What little difference a year makes.
As 2016 begins, the U.S. Securities and Exchange Commission and Finra have again placed cybersecurity at or near the top of their areas of emphasis, which could lead to a new round of enforcement activity, say compliance experts.
“The prudence of the industry demands that cybersecurity be made a top priority, if not the No. 1 priority for financial firms in 2016,” says Michelle Jacko, CEO of San Diego-based compliance consultant Core Compliance and Legal Services. “It’s important that firms be mindful of the regulatory and the business risk that cybersecurity concerns entail.”
This year, the SEC’s Office of Compliance Inspections and Examinations will look again at firms’ information security controls through testing and assessments. The announcement mirrors Finra’s guidance to brokers, which listed technology practices and cybersecurity as areas for examination in 2016.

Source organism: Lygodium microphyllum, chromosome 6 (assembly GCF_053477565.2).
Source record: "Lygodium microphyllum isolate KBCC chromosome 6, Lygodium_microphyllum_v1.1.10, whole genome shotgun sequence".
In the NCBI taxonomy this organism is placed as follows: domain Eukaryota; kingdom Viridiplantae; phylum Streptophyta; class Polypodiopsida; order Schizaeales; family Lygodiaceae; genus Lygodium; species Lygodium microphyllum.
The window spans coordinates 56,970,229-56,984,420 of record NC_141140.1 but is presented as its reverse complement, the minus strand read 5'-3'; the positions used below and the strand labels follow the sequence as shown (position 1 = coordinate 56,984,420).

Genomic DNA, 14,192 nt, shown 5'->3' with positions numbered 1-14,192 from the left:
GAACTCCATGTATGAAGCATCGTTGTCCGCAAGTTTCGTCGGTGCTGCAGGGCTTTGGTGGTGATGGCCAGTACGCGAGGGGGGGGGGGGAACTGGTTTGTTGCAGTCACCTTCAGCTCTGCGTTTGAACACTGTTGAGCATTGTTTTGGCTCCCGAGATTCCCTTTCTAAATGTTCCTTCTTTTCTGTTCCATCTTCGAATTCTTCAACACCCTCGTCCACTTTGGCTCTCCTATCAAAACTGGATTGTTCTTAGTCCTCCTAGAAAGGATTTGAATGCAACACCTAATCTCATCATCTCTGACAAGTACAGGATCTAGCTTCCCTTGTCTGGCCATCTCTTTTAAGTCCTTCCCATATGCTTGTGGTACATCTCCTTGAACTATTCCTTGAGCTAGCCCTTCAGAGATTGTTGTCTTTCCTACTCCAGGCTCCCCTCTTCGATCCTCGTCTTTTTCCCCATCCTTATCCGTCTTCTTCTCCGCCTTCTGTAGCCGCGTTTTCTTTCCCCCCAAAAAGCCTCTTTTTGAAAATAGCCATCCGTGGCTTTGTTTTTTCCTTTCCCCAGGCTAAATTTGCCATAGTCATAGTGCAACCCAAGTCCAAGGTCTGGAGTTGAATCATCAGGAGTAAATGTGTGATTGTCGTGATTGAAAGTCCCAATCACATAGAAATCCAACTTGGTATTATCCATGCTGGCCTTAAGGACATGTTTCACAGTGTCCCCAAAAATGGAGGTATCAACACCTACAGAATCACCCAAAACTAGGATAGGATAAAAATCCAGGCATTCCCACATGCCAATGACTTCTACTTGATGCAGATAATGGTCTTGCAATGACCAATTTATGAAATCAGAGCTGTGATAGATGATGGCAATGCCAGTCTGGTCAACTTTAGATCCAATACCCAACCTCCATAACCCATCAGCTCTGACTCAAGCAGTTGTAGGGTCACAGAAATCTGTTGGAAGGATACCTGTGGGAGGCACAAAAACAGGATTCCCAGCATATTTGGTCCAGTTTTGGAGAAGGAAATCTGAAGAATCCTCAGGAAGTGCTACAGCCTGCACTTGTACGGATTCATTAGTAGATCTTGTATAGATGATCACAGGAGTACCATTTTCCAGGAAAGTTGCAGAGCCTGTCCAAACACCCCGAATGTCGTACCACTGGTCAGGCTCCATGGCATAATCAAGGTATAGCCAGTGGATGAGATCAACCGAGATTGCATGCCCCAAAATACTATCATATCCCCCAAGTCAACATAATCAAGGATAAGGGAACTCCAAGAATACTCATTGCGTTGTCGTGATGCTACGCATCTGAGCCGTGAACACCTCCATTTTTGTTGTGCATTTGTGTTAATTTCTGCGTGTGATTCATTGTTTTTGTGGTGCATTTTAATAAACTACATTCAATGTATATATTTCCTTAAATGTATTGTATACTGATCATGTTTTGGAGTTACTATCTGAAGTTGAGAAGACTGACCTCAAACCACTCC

“I believe that this year, these examinations will result in enforcement actions,” says Craig Watanabe, Core Compliance’s senior compliance consultant. “The volume is being turned up on cybersecurity.”
Financial regulators are focusing on a few main areas of vulnerability, like protecting access to clients’ personally identifiable information.
“There are small things that even a small firm can do that don’t cost very much,” Watanabe says. “Data encryption, for example, is very robust and free or economical for the most part, and offers firms a level of protection for client data.
In its autumn guidance, the OCIE focused on governance and risk assessment, access rights and controls, data loss prevention, vendor management, training, and incident response. Jacko expects the agency to retain a similar focus this year.
“For compliance professionals and firms, the starting point should be identifying and addressing vulnerabilities,” Jacko says. “In a way, we’re just applying the processes firms use for their other compliance controls to another area.”
Finra’s guidance says it will review cybersecurity policies with respect to governance, risk assessment, technical controls, incident response, vendor management, confidentiality, data loss prevention, trading system accessibility and staff training.